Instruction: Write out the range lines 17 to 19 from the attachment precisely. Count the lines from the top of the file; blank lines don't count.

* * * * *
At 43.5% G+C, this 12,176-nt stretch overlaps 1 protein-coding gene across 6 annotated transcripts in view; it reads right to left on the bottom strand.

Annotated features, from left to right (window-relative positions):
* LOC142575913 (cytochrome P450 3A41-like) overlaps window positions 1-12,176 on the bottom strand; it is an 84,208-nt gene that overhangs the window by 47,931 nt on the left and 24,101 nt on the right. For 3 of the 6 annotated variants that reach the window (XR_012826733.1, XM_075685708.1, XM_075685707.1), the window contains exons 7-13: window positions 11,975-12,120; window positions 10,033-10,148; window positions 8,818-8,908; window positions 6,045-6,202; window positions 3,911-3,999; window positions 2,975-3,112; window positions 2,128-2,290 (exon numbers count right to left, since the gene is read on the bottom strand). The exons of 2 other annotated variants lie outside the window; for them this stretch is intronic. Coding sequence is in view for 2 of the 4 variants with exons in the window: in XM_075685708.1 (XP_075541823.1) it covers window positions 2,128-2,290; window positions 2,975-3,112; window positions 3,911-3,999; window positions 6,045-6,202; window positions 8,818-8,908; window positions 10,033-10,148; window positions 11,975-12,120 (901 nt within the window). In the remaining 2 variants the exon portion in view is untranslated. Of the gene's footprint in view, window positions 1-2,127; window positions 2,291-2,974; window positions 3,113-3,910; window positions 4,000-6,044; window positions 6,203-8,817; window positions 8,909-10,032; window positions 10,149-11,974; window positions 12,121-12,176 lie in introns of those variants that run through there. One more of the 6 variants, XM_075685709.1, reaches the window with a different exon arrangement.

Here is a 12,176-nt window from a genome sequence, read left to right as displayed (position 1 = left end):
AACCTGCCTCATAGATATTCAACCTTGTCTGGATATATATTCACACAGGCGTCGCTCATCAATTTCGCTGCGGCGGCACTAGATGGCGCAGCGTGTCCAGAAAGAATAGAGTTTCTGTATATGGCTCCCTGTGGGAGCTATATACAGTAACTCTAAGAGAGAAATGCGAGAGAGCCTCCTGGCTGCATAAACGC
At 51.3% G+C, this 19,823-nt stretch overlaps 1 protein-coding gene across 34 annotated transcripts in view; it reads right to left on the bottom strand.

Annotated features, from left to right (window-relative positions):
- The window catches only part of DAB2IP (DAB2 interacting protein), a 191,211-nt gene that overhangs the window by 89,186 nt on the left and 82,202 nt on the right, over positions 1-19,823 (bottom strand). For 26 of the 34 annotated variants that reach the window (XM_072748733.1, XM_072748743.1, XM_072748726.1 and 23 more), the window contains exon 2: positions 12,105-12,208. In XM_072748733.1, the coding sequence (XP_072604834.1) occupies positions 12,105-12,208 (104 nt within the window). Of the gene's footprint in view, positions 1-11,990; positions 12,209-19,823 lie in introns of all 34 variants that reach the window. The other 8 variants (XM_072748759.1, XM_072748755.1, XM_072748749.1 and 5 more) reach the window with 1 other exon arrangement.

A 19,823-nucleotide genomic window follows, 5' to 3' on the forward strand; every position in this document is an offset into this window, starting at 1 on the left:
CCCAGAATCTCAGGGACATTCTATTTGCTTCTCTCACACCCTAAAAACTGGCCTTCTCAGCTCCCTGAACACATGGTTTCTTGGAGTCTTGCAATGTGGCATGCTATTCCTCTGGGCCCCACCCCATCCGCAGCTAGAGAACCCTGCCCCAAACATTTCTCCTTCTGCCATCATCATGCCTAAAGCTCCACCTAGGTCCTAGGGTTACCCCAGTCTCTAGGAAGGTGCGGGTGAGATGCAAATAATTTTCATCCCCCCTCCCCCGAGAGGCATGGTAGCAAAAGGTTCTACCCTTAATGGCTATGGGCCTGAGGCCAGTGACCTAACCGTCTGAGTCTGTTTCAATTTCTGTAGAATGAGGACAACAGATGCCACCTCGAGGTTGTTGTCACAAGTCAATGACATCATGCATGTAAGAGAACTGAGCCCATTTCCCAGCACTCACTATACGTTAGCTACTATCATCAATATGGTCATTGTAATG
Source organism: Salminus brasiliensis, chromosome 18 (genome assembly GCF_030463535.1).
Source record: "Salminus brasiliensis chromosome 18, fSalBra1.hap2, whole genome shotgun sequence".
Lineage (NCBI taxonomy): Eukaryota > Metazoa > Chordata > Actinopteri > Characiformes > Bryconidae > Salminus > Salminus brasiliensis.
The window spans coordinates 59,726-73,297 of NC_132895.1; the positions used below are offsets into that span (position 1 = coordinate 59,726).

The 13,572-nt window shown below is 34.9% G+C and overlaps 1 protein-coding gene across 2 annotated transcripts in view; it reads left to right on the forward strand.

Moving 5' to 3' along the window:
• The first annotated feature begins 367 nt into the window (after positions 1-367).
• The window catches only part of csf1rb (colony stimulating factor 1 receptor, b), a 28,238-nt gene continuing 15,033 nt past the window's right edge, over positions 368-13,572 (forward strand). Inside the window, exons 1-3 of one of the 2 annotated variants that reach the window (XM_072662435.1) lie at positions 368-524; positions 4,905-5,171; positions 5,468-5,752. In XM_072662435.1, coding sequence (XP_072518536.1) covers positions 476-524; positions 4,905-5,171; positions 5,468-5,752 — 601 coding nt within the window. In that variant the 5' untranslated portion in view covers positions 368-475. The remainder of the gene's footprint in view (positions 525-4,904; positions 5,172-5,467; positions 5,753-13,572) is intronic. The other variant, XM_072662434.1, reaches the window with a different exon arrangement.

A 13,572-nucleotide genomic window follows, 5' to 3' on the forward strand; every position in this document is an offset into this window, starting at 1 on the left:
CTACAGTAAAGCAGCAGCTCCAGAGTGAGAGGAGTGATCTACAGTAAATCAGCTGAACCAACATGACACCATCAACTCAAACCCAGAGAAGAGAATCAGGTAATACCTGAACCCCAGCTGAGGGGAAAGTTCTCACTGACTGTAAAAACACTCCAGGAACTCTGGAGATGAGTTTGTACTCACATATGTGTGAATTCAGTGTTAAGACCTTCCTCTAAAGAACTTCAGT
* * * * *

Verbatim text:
• The first annotated feature begins 367 nt into the window (after positions 1-367).
• The window catches only part of csf1rb (colony stimulating factor 1 receptor, b), a 28,238-nt gene continuing 15,033 nt past the window's right edge, over positions 368-13,572 (forward strand). Inside the window, exons 1-3 of one of the 2 annotated variants that reach the window (XM_072662435.1) lie at positions 368-524; positions 4,905-5,171; positions 5,468-5,752. In XM_072662435.1, coding sequence (XP_072518536.1) covers positions 476-524; positions 4,905-5,171; positions 5,468-5,752 — 601 coding nt within the window. In that variant the 5' untranslated portion in view covers positions 368-475. The remainder of the gene's footprint in view (positions 525-4,904; positions 5,172-5,467; positions 5,753-13,572) is intronic. The other variant, XM_072662434.1, reaches the window with a different exon arrangement.

A 13,572-nucleotide genomic window follows, 5' to 3' on the forward strand; every position in this document is an offset into this window, starting at 1 on the left: